Review History

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  • The initial submission of this article was received on February 19th, 2015 and was peer-reviewed by 2 reviewers and the Academic Editor.
  • The Academic Editor made their initial decision on April 4th, 2015.
  • The first revision was submitted on June 30th, 2015 and was reviewed by the Academic Editor.
  • The article was Accepted by the Academic Editor on July 10th, 2015.

Version 0.2 (accepted)

· Jul 10, 2015 · Academic Editor


This version is much improved from the initial submission, and builds a premise upon which the research is conducted. The earlier version seemed to miss this; and the mention of the parallel works investigating other microbiota helped to put this work in context. As a survey paper it does not force any conclusions, but simply makes observations of differences noted and suggests the trends which would be looked for in larger studies to determine the true impacts that the microbiome may relate. I would presume that the microbiome state is further complicated by other lifestyle traits that would be associated with a diagnosed condition; however, as a survey it presents a starting point for building further validation studies. I believe you sufficiently addressed the reviewer concerns and helped make your case by pointing to other related works that influenced the observations and sufficiently pointed to the methodology used. I did not note any needed revisions, was quite pleased with this version, and recommend this to be further moved forward for publication. As further microbiome studies are adapted to survey conditional states using genome skimming protocols, a higher bar may evolve and be demanded by the research community to encompass the complex relationships that exist in environment interactions.

Version 0.1 (original submission)

· Apr 4, 2015 · Academic Editor

Major Revisions

The reviewers provided several points that should be addressed to help guide the message being presented here. The assessments led to a categorization of the manuscript in the “Major Revisions” category. I am basically siding with the reviewers in that the premise for this study did not appear clear, and mostly appeared to be a preliminary investigation which may require further follow-up.

I was somewhat confused in questioning how this manuscript may significantly differ from the other journal paper which is implicating a possible role of phage? Co-authors EG Severance, FB Dickerson, and RH Yolken are authors on this paper and published just before submission of this manuscript; see Schizophr Bull. 2015 Feb 9. Metagenomic Sequencing Indicates That the Oropharyngeal Phageome of Individuals With Schizophrenia Differs From That of Controls.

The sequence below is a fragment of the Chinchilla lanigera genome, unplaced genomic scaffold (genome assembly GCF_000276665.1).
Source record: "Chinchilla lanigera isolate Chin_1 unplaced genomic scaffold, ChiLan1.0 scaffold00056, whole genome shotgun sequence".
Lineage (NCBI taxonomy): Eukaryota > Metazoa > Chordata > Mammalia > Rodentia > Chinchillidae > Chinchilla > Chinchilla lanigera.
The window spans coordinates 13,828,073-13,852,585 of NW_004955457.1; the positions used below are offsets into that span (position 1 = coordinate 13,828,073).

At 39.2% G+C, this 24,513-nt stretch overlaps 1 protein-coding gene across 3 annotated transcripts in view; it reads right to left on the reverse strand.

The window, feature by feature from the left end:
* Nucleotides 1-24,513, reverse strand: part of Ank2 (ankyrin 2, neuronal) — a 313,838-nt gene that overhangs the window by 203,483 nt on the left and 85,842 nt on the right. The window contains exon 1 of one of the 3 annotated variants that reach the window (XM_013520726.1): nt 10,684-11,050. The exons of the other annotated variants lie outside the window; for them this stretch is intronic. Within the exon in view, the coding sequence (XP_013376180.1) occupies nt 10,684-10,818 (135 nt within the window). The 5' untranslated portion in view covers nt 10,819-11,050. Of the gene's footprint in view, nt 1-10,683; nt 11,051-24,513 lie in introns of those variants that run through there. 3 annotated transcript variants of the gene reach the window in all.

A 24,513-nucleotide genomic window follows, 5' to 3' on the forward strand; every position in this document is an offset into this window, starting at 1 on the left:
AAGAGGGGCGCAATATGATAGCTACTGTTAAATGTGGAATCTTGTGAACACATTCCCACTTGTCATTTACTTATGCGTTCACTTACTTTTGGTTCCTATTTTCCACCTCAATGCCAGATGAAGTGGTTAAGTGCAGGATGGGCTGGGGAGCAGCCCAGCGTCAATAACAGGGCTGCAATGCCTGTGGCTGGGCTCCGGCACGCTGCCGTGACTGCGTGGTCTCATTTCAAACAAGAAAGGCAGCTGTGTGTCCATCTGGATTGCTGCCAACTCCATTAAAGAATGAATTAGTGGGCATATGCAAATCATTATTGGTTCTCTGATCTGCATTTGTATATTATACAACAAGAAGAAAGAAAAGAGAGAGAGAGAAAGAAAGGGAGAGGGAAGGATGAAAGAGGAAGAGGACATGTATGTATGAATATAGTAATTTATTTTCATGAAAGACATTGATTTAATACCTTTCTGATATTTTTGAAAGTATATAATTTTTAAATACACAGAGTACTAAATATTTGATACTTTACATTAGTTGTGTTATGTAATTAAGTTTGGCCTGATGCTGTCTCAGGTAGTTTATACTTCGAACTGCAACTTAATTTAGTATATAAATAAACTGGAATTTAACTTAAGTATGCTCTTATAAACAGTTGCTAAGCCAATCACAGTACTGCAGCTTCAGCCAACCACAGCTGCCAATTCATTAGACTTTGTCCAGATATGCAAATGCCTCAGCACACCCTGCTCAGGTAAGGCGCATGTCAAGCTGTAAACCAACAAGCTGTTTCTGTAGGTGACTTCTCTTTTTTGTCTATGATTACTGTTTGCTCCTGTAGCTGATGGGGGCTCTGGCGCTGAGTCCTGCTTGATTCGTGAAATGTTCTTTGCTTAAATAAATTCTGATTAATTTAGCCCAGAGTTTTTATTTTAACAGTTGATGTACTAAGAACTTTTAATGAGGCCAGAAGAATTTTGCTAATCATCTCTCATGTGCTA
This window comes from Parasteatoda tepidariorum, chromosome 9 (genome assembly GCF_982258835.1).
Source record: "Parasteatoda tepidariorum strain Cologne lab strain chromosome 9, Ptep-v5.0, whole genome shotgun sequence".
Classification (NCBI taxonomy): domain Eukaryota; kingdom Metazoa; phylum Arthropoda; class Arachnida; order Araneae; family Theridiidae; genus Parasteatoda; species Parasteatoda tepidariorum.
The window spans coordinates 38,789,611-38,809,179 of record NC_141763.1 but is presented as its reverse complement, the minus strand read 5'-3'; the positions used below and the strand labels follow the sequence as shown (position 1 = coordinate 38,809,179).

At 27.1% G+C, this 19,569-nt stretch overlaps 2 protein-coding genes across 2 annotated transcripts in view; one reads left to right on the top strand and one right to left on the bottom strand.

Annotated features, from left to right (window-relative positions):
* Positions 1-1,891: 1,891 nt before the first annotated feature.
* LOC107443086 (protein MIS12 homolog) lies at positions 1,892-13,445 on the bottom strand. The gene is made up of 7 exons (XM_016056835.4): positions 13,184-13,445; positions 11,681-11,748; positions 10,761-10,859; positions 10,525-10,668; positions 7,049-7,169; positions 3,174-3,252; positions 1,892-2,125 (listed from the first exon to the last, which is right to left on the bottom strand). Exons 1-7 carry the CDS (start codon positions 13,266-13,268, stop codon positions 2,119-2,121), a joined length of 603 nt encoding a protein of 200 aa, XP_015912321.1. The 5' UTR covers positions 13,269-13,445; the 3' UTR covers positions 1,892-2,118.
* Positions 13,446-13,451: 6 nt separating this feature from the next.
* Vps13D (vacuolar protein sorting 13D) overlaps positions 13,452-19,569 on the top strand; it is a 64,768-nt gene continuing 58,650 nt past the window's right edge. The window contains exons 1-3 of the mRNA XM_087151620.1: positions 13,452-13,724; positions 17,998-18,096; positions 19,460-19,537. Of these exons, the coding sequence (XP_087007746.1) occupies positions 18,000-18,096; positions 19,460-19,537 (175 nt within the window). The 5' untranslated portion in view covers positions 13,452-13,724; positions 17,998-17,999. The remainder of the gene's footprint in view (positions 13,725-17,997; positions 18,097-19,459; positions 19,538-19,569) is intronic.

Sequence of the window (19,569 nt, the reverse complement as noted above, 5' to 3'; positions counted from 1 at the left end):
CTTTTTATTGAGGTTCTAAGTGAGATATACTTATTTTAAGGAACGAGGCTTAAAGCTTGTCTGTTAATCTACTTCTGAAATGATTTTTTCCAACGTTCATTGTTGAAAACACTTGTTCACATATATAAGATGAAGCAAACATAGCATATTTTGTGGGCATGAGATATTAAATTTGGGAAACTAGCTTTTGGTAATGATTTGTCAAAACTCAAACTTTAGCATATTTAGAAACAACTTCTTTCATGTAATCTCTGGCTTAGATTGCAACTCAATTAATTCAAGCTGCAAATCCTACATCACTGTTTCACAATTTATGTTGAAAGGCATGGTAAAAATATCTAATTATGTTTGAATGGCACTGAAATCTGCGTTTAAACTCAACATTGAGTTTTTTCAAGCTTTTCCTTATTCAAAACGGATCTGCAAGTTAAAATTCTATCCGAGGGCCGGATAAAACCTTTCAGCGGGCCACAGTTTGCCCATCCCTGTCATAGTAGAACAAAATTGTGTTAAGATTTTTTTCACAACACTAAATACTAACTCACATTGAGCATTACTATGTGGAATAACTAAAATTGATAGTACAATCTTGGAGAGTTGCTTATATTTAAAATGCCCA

If there are other avenues of investigation being conducted, why are they not included in the presentation and discussion? I would encourage the authors to re-evaluate the message being presented here and perhaps expand on how it relates to the big picture. Please also consider the comments provided by the reviewers and try to present a more unified front by including more details.

Reviewer 1 ·

Basic reporting

No Comments - see below.

Experimental design

No Comments - see below.

Validity of the findings

No Comments - see below.

Additional comments

The manuscript by Castro-Nallar and colleagues describes an observational study comparing the oropharyngeal microbiome of 16 individuals with schizophrenia with 16 control individuals. Microbial communities of each individual were characterized using shotgun metagenomic sequencing allowing the authors to compare the taxonomic and functional diversity of the communities. They found differences in both the taxonomic and functional diversity between the two study populations. Overall the paper is well written and the methods are appropriate but a number of details are lacking that are important in order to evaluate the validity and significance of their findings. Below I have highlighted some of the most obvious omissions of the authors.

There are numerous confounding variables specific to the study population not discussed by the authors. In particular, co-morbidity in psychiatric patients is commonplace – what other afflictions did these patients have that could also play a role in microbiome dysbioses? How were those accounted for in your models? What is the BMI (or other indication of general health) of each patient? Also, hygiene in schizophrenic patients is notoriously poor. Did you account for oral hygiene/health?